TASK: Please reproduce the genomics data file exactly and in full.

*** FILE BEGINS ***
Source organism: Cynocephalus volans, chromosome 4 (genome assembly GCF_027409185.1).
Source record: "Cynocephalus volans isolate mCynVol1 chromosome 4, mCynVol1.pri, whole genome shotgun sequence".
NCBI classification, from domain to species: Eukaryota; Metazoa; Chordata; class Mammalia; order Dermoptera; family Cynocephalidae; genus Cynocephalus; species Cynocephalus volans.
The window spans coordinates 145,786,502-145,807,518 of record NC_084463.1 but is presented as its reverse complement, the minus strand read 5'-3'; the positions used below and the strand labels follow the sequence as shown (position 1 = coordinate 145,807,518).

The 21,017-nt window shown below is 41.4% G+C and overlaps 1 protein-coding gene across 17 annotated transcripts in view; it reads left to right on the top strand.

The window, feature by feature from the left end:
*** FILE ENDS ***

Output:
Source organism: Cynocephalus volans, chromosome 4 (genome assembly GCF_027409185.1).
Source record: "Cynocephalus volans isolate mCynVol1 chromosome 4, mCynVol1.pri, whole genome shotgun sequence".
NCBI classification, from domain to species: Eukaryota; Metazoa; Chordata; class Mammalia; order Dermoptera; family Cynocephalidae; genus Cynocephalus; species Cynocephalus volans.
The window spans coordinates 145,786,502-145,807,518 of record NC_084463.1 but is presented as its reverse complement, the minus strand read 5'-3'; the positions used below and the strand labels follow the sequence as shown (position 1 = coordinate 145,807,518).

The 21,017-nt window shown below is 41.4% G+C and overlaps 1 protein-coding gene across 17 annotated transcripts in view; it reads left to right on the top strand.

The window, feature by feature from the left end: